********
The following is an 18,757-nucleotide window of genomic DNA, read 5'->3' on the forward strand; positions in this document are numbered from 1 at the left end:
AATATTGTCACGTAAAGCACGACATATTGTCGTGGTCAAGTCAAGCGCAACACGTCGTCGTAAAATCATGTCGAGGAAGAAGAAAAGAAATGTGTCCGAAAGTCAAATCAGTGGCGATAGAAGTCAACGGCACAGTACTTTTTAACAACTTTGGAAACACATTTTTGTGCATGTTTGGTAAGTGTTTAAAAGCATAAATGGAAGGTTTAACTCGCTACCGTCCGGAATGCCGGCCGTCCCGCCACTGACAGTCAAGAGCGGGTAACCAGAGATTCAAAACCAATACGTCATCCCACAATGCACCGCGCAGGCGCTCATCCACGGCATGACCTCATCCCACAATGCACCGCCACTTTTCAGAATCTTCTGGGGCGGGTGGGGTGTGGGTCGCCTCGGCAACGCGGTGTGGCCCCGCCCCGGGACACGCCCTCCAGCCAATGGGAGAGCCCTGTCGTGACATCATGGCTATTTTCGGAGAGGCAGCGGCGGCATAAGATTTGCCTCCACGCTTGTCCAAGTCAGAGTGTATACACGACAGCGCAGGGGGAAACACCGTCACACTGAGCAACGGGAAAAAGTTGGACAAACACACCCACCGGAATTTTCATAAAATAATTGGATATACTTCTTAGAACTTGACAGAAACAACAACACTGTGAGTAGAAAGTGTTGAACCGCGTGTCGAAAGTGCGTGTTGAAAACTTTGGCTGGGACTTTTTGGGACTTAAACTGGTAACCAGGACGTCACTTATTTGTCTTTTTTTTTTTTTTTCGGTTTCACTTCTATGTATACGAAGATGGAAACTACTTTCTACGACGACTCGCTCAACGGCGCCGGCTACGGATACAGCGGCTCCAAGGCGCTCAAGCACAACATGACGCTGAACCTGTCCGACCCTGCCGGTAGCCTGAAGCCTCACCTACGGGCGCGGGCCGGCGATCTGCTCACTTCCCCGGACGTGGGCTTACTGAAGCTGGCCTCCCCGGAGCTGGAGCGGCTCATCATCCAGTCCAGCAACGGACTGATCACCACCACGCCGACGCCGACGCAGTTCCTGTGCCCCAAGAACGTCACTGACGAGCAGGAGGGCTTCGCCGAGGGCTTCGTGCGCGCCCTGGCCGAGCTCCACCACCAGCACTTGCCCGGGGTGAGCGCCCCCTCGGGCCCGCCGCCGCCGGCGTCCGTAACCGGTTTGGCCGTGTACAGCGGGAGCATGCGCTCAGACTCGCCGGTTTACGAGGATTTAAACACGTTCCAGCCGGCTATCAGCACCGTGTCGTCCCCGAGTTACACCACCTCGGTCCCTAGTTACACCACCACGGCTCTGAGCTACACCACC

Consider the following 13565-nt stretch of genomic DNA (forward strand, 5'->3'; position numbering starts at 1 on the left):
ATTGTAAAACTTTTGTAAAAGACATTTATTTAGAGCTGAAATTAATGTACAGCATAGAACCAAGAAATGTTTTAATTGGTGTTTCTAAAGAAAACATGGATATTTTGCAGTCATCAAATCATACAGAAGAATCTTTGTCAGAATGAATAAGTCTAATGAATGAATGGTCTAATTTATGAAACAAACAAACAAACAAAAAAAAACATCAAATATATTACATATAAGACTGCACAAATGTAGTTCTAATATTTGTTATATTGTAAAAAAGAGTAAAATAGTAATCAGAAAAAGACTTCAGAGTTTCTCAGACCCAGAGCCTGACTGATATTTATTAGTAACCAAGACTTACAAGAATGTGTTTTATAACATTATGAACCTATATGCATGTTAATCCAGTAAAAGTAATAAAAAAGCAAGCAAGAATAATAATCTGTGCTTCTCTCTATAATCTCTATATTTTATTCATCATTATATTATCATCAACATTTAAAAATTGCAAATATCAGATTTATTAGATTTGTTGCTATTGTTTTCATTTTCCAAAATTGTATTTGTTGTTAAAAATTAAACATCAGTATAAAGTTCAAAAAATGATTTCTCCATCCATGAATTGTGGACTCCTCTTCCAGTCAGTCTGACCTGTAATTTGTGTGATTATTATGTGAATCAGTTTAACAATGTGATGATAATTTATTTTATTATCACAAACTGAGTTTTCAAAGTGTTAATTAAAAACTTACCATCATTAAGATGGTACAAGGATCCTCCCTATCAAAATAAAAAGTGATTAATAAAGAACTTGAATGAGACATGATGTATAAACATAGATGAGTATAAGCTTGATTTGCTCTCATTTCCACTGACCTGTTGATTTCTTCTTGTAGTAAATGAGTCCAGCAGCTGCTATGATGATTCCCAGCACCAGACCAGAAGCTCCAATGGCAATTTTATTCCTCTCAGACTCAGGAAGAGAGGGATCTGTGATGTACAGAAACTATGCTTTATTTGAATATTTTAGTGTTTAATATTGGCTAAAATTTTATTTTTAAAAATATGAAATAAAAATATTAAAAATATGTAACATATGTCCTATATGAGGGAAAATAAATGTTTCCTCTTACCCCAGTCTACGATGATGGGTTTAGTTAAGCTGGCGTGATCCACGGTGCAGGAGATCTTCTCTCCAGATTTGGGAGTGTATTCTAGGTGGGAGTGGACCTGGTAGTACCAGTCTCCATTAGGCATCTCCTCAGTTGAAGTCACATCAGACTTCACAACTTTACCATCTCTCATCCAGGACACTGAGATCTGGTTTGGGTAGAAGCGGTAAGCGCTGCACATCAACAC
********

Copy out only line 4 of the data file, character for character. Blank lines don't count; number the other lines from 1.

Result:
ATTGTAAAACTTTTGTAAAAGACATTTATTTAGAGCTGAAATTAATGTACAGCATAGAACCAAGAAATGTTTTAATTGGTGTTTCTAAAGAAAACATGGATATTTTGCAGTCATCAAATCATACAGAAGAATCTTTGTCAGAATGAATAAGTCTAATGAATGAATGGTCTAATTTATGAAACAAACAAACAAACAAAAAAAAACATCAAATATATTACATATAAGACTGCACAAATGTAGTTCTAATATTTGTTATATTGTAAAAAAGAGTAAAATAGTAATCAGAAAAAGACTTCAGAGTTTCTCAGACCCAGAGCCTGACTGATATTTATTAGTAACCAAGACTTACAAGAATGTGTTTTATAACATTATGAACCTATATGCATGTTAATCCAGTAAAAGTAATAAAAAAGCAAGCAAGAATAATAATCTGTGCTTCTCTCTATAATCTCTATATTTTATTCATCATTATATTATCATCAACATTTAAAAATTGCAAATATCAGATTTATTAGATTTGTTGCTATTGTTTTCATTTTCCAAAATTGTATTTGTTGTTAAAAATTAAACATCAGTATAAAGTTCAAAAAATGATTTCTCCATCCATGAATTGTGGACTCCTCTTCCAGTCAGTCTGACCTGTAATTTGTGTGATTATTATGTGAATCAGTTTAACAATGTGATGATAATTTATTTTATTATCACAAACTGAGTTTTCAAAGTGTTAATTAAAAACTTACCATCATTAAGATGGTACAAGGATCCTCCCTATCAAAATAAAAAGTGATTAATAAAGAACTTGAATGAGACATGATGTATAAACATAGATGAGTATAAGCTTGATTTGCTCTCATTTCCACTGACCTGTTGATTTCTTCTTGTAGTAAATGAGTCCAGCAGCTGCTATGATGATTCCCAGCACCAGACCAGAAGCTCCAATGGCAATTTTATTCCTCTCAGACTCAGGAAGAGAGGGATCTGTGATGTACAGAAACTATGCTTTATTTGAATATTTTAGTGTTTAATATTGGCTAAAATTTTATTTTTAAAAATATGAAATAAAAATATTAAAAATATGTAACATATGTCCTATATGAGGGAAAATAAATGTTTCCTCTTACCCCAGTCTACGATGATGGGTTTAGTTAAGCTGGCGTGATCCACGGTGCAGGAGATCTTCTCTCCAGATTTGGGAGTGTATTCTAGGTGGGAGTGGACCTGGTAGTACCAGTCTCCATTAGGCATCTCCTCAGTTGAAGTCACATCAGACTTCACAACTTTACCATCTCTCATCCAGGACACTGAGATCTGGTTTGGGTAGAAGCGGTAAGCGCTGCACATCAACAC